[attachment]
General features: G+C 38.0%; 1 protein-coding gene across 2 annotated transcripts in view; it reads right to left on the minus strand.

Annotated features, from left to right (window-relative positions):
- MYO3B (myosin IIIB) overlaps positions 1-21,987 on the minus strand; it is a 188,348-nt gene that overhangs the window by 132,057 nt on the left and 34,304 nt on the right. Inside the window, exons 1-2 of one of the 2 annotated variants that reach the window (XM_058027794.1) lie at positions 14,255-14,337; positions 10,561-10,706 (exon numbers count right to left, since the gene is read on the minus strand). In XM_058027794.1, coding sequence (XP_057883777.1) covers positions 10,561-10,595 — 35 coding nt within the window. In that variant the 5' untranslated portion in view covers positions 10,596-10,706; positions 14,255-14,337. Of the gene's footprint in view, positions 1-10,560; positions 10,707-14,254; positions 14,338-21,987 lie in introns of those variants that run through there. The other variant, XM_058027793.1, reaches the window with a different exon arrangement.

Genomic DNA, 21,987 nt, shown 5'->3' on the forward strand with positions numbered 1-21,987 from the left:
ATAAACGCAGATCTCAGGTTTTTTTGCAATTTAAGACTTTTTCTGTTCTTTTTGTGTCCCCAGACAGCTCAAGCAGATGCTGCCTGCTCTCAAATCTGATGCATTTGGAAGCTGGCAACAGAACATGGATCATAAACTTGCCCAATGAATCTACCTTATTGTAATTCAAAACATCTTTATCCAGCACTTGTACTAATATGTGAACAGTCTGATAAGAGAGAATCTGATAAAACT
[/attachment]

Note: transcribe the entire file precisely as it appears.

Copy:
General features: G+C 38.0%; 1 protein-coding gene across 2 annotated transcripts in view; it reads right to left on the minus strand.

Annotated features, from left to right (window-relative positions):
- MYO3B (myosin IIIB) overlaps positions 1-21,987 on the minus strand; it is a 188,348-nt gene that overhangs the window by 132,057 nt on the left and 34,304 nt on the right. Inside the window, exons 1-2 of one of the 2 annotated variants that reach the window (XM_058027794.1) lie at positions 14,255-14,337; positions 10,561-10,706 (exon numbers count right to left, since the gene is read on the minus strand). In XM_058027794.1, coding sequence (XP_057883777.1) covers positions 10,561-10,595 — 35 coding nt within the window. In that variant the 5' untranslated portion in view covers positions 10,596-10,706; positions 14,255-14,337. Of the gene's footprint in view, positions 1-10,560; positions 10,707-14,254; positions 14,338-21,987 lie in introns of those variants that run through there. The other variant, XM_058027793.1, reaches the window with a different exon arrangement.

Genomic DNA, 21,987 nt, shown 5'->3' on the forward strand with positions numbered 1-21,987 from the left:
ATAAACGCAGATCTCAGGTTTTTTTGCAATTTAAGACTTTTTCTGTTCTTTTTGTGTCCCCAGACAGCTCAAGCAGATGCTGCCTGCTCTCAAATCTGATGCATTTGGAAGCTGGCAACAGAACATGGATCATAAACTTGCCCAATGAATCTACCTTATTGTAATTCAAAACATCTTTATCCAGCACTTGTACTAATATGTGAACAGTCTGATAAGAGAGAATCTGATAAAACT